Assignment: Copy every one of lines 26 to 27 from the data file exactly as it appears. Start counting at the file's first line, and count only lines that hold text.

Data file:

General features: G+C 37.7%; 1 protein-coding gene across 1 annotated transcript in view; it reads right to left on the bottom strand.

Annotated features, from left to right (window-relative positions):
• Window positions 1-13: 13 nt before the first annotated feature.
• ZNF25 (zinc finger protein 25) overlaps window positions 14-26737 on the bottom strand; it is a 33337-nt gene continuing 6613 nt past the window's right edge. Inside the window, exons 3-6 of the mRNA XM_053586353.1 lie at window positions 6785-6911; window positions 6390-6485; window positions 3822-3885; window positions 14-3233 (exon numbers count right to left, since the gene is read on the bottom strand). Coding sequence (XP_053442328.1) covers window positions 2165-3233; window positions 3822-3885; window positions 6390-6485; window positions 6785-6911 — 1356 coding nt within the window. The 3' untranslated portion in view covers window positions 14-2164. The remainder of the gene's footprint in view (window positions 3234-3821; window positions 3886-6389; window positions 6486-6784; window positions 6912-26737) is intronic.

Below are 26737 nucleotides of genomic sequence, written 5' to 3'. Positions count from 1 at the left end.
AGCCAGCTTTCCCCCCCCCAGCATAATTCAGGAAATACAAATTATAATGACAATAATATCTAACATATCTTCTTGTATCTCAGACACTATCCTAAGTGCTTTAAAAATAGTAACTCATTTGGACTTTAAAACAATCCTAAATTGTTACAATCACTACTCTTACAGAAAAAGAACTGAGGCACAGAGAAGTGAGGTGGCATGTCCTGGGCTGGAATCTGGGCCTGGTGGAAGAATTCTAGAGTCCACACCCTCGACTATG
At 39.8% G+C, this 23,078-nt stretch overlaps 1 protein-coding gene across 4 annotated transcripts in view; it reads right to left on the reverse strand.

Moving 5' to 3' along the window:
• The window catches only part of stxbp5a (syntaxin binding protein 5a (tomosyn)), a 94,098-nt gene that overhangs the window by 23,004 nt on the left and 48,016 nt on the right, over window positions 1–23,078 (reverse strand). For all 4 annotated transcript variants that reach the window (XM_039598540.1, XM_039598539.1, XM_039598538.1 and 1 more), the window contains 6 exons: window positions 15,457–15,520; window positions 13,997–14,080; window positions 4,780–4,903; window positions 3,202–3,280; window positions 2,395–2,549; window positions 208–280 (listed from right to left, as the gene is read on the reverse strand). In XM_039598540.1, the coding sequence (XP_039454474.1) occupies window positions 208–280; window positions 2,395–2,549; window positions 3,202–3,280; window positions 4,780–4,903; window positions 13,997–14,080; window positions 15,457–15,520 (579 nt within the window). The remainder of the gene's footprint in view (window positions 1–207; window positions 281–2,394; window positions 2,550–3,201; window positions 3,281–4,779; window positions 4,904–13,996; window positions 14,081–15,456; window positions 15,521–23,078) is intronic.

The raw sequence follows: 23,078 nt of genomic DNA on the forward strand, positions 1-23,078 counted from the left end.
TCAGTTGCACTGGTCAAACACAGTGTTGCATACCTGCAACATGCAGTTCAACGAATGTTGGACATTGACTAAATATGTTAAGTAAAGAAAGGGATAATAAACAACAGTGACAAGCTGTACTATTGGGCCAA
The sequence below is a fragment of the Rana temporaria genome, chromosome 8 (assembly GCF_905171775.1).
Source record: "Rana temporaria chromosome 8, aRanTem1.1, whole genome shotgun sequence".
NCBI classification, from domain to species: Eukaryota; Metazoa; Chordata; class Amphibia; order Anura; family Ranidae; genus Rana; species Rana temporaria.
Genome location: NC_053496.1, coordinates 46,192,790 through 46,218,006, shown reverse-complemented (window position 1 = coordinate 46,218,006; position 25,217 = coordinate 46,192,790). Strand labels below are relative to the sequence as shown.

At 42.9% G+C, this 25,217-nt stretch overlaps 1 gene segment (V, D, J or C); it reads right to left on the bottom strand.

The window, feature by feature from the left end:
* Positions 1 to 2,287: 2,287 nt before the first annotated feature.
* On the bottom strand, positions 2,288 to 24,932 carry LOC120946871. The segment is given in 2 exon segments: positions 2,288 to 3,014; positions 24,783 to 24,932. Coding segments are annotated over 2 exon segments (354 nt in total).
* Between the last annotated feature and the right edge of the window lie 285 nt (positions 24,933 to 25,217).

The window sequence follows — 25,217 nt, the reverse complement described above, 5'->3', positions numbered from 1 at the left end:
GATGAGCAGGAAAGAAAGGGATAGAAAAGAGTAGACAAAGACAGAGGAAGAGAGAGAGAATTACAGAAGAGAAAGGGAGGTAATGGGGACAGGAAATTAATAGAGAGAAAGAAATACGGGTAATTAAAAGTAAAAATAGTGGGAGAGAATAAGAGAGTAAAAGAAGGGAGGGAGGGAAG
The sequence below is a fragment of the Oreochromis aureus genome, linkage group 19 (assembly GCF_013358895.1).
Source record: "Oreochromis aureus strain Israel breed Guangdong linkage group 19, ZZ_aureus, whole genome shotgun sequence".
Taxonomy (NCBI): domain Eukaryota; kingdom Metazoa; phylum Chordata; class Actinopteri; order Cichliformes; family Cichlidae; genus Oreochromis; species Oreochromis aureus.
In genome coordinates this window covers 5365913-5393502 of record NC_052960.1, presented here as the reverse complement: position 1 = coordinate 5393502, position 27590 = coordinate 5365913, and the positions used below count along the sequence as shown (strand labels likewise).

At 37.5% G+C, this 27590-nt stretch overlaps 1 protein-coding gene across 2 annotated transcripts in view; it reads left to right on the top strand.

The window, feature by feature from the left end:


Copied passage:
In genome coordinates this window covers 5365913-5393502 of record NC_052960.1, presented here as the reverse complement: position 1 = coordinate 5393502, position 27590 = coordinate 5365913, and the positions used below count along the sequence as shown (strand labels likewise).

At 37.5% G+C, this 27590-nt stretch overlaps 1 protein-coding gene across 2 annotated transcripts in view; it reads left to right on the top strand.